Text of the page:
EDITORIAL - When people keep explosives

The Freeman
EDITORIAL - When people keep explosives

Police have reported finding a cache of guns, ammunition, and explosives at a sugar mill compound owned by former Negros Oriental governor Pryde Henry Teves.

“Initially, there were ammunition and firearms that were seized on Saturday night. There were also explosives dug up, but we are not yet sure if these are whole,” Criminal Investigation and Detection Group public information office chief Police Lt. Col. Marissa Bruno was quoted as saying in a report in Philstar.com.

The mere presence of the guns and ammunition doesn’t prove anything for now, although this may have the effect of enforcing the theory that some members of the Teves family are involved in several murders, including that of Negros Oriental Governor Roel Degamo.

However, this editorial isn’t about that speculation. It’s about the explosives allegedly found along with the guns and ammunition.

It is something else when people keep explosives on hand.

We can understand why some people keep guns. Guns are there for protection, they are both for offensive as well as for defensive purposes. However, explosives are for offensive purposes only. They aren’t used defensively, except perhaps as booby traps.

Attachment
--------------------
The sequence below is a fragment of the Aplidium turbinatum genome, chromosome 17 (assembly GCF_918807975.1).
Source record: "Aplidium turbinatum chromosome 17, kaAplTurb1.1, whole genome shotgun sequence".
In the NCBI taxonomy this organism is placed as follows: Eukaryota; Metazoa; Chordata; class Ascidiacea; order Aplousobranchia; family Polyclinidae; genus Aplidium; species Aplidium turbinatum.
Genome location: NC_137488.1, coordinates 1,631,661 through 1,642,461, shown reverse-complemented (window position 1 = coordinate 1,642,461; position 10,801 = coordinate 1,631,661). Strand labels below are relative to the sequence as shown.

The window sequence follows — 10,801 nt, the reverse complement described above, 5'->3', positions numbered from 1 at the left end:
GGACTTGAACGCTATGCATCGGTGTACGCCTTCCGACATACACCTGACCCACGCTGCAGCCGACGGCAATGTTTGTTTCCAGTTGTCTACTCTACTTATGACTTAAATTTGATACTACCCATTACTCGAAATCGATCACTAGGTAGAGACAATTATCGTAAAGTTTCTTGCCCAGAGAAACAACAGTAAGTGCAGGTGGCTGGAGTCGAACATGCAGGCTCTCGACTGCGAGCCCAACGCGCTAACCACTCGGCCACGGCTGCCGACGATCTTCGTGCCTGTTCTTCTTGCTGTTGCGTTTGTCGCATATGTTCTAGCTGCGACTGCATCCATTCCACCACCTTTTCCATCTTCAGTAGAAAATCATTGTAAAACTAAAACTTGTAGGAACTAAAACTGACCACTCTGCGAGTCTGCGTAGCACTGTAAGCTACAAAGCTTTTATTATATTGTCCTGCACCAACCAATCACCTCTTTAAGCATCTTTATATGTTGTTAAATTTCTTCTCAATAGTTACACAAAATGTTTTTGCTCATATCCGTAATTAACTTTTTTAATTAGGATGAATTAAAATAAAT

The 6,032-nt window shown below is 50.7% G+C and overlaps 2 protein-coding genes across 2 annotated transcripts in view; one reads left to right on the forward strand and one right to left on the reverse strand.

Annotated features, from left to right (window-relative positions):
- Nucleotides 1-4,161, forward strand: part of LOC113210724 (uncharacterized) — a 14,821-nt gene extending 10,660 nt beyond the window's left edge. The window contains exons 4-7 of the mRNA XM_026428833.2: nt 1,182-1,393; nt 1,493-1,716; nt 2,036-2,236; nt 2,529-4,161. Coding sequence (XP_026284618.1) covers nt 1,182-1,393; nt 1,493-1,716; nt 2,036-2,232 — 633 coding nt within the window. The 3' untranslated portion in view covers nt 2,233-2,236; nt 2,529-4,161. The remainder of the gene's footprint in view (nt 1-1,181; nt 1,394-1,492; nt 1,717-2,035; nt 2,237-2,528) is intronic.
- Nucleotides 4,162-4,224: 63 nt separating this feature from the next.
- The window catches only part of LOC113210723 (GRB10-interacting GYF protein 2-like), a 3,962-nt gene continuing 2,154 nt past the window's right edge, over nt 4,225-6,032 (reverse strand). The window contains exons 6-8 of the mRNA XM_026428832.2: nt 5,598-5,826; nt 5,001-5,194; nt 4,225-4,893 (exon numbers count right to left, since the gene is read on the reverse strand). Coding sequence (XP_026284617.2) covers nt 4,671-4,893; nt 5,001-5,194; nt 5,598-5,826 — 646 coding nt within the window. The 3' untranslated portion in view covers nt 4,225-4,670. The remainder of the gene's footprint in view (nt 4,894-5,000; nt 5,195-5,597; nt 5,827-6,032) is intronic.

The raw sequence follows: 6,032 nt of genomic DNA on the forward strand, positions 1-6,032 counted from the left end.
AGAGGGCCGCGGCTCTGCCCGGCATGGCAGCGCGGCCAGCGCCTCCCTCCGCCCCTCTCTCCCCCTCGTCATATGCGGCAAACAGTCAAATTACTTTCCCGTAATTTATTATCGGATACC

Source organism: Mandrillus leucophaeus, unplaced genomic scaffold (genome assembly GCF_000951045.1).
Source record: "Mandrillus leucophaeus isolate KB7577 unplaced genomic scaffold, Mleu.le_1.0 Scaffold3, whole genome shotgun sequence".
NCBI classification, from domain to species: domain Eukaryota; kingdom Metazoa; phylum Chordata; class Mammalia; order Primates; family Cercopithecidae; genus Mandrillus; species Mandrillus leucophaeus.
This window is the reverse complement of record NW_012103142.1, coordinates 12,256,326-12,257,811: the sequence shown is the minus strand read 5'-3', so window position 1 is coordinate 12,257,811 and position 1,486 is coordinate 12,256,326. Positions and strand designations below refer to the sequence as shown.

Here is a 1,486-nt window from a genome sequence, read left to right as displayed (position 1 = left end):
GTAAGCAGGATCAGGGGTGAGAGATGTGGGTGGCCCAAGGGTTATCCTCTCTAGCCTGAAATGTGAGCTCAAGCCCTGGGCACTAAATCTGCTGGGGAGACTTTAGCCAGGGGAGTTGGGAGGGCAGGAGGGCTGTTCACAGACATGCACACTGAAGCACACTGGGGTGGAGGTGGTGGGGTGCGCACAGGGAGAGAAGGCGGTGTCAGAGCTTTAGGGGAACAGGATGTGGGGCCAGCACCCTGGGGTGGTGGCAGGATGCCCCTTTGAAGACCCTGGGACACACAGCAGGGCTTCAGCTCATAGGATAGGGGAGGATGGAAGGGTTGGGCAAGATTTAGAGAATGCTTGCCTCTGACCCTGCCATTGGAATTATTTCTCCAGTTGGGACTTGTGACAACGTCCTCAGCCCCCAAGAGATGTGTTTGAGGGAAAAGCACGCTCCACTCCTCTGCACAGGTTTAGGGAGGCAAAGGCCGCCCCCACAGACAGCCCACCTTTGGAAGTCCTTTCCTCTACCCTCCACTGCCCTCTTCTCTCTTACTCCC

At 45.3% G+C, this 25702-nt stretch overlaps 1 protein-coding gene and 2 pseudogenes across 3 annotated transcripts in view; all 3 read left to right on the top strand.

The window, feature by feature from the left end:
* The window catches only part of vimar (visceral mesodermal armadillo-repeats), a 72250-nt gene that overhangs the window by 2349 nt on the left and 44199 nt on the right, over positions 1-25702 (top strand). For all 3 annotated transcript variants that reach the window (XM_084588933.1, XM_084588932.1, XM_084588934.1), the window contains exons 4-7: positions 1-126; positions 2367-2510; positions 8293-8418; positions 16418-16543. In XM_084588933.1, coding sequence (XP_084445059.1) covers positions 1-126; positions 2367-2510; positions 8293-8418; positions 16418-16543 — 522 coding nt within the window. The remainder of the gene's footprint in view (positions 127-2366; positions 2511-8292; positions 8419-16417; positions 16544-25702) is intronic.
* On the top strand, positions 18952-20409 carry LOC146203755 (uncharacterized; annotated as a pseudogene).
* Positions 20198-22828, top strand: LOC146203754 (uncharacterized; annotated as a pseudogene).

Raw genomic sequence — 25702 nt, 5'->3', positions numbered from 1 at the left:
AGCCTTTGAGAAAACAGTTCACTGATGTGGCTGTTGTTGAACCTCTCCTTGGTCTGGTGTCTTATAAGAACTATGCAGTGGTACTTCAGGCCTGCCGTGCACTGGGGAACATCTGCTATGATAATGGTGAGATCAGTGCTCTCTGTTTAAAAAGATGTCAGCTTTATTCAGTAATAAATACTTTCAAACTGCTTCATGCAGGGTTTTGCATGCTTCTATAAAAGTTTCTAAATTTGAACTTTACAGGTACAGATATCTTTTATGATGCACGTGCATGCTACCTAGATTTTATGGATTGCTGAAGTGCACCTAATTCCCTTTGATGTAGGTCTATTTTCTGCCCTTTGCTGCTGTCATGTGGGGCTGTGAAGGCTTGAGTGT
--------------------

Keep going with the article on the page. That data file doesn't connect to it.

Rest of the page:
Which means that people keep explosives in case they need to attack someone.

Explosives are more dangerous than guns. While one can point a gun and direct the bullet in a certain direction, an explosive doesn’t discriminate in what direction the shrapnel goes when it explodes.

Unlike guns it is also harder to solve an attack with an explosive. This makes it ideal as an instrument of terror as much as an offensive weapon.

Which also means that people who have explosives may be looking to sow fear or terror.

If indeed explosives were found, police must find out how they were sourced, why they were being kept, and also for what specific purpose they were meant to be used.

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